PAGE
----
V/H/S/99 Is Uneven, But the Horrifying Highs Are So Worth It

V/H/S/99 Is Uneven, But the Horrifying Highs Are So Worth It

The apocalyptic dread of Y2K, captured by the last era of camcorder users, looms large in V/H/S/99, the fifth in the V/H/S found-footage horror anthology series. Unlike last year’s V/H/S/94, this instalment gathers five unconnected stories, mashed together by an unseen editor who has a good instinct for saving the best for last.

That’s not to say there’s dead weight here — it’s just that not every segment is outstandingly memorable, and the wildest one happens to be at the end. Though there’s no framing story, we do get a few interspersed vignettes of toy soldiers meeting gruesome stop-motion ends, a darkly comic touch that reflects the “haha/eww” vibe of the entire enterprise. As for the entries themselves, Maggie Levin’s “Shredding” kicks things off by following a quartet of teens, a band that keeps a video diary of their wacky pranks — something that would’ve made them darlings of YouTube if only YouTube existed in 1999. “Shredding” oozes major ‘90s nostalgia and that’s really its best element; the kids’ latest stunt is to break into a concert venue that’s been shuttered since a crowd stampede killed the last band (also a quartet of teens) that performed there, and the faux promo video for the doomed musicians expertly evokes the pop culture of the era like MTV’s 120 Minutes.

You can probably guess how it goes for the obnoxious young rockers once they bring their goofballery to a probably-haunted venue; you may also guess the ending of Johannes Roberts’ “Suicide Bid,” about a college student so desperate to get into her preferred sorority that she agrees to a cruel hazing stunt that involves spending the night in a coffin. But you will absolutely not be able to see where Flying Lotus’ “Ozzy’s Dungeon” is going, which starts off with a kiddie game show that’s like a grosser, more dangerous mash-up of Double Dare and Legends of the Hidden Temple, with a host (Snowpiercer’s Steven Ogg) who’s equal parts smarmy and sinister. Where it turns next we will not spoil, but extreme levels of WTF are achieved, commendably so.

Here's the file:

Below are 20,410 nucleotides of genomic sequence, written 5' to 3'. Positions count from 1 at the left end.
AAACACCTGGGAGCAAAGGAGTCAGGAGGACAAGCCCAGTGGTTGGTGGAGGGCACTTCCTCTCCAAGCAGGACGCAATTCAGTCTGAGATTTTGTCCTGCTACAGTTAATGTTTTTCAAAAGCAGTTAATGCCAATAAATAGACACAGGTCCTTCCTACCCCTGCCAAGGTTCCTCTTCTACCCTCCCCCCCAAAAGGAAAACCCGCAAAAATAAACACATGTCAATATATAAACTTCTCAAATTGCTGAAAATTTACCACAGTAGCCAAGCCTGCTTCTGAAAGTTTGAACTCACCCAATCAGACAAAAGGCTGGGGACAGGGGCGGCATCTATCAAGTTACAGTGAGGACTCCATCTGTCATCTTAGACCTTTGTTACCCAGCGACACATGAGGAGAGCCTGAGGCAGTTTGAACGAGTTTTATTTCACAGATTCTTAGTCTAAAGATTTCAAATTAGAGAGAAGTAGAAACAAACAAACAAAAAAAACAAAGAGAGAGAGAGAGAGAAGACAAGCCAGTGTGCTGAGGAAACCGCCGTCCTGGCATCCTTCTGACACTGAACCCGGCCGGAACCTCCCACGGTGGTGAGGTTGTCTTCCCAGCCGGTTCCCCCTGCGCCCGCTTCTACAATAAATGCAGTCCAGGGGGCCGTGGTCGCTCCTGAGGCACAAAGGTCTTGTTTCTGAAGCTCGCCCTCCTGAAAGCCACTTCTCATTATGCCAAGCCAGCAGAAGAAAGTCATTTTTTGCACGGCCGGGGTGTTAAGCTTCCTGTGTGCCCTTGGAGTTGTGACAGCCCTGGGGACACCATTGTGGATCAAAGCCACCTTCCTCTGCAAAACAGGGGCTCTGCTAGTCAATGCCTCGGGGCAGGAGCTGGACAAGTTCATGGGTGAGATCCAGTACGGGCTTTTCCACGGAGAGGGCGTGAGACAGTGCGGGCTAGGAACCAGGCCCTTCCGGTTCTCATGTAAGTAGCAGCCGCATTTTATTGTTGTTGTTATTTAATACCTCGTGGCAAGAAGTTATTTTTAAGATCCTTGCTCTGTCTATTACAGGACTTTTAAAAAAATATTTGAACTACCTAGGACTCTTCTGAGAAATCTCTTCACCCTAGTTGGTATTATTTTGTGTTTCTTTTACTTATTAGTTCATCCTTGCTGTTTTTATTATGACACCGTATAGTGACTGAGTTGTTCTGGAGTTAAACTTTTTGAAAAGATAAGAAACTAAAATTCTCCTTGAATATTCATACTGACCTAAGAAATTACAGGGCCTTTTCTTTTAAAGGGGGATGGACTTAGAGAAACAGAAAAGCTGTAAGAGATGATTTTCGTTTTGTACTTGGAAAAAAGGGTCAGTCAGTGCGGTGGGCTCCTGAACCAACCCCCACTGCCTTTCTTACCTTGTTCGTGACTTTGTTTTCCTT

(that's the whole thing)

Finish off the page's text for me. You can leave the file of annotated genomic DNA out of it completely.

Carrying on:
Image: Shudder
Image: Shudder

After that, we get Tyler MacIntyre’s “The Gawkers,” a cautionary tale for young Peeping Toms everywhere that really captures that final generation of bored suburban kids who didn’t have cell phone cameras and social media at their fingertips to maximise their stalking. But the pièce de résistance of V/H/S/99 is “To Hell and Back” from Vanessa and Joseph Winter, the same duo who made the recent Shudder addition Deadstream, an entertaining found-footage Evil Dead homage. Joseph Winter and his Deadstream co-star Melanie Stone (who is especially fantastic here) reunite for this saga of documentarians who get way more than they bargained for while shadowing a doomsday cult on New Year’s Eve. Without spoiling anything, let’s just say the creature design alone would make this entry the standout of the film, but its clever story helps make it a standout of the entire V/H/S series.

What does it say about V/H/S/99 that the best segments (“Ozzy’s Dungeon” and “To Hell and Back”) are the only two that don’t focus on young-adult protagonists? Maybe that the series is trying too hard to focus its efforts on who it hopes will watch the movie, or maybe that’s just a byproduct of setting your film in 1999. As technology was starting to upgrade, many kids still had easy access to camcorders, not to mention the most urgent need to document themselves acting like idiots for an imagined audience. In V/H/S/99‘s case, of course, the audience is real, and we get to see comeuppance rain down as each mini-morality tale — the tagline of V/H/S as a franchise could be “Do not fuck with the supernatural!” — reaches its grainy, static-filled conclusion.

V/H/S/99 hits Shudder on October 20.

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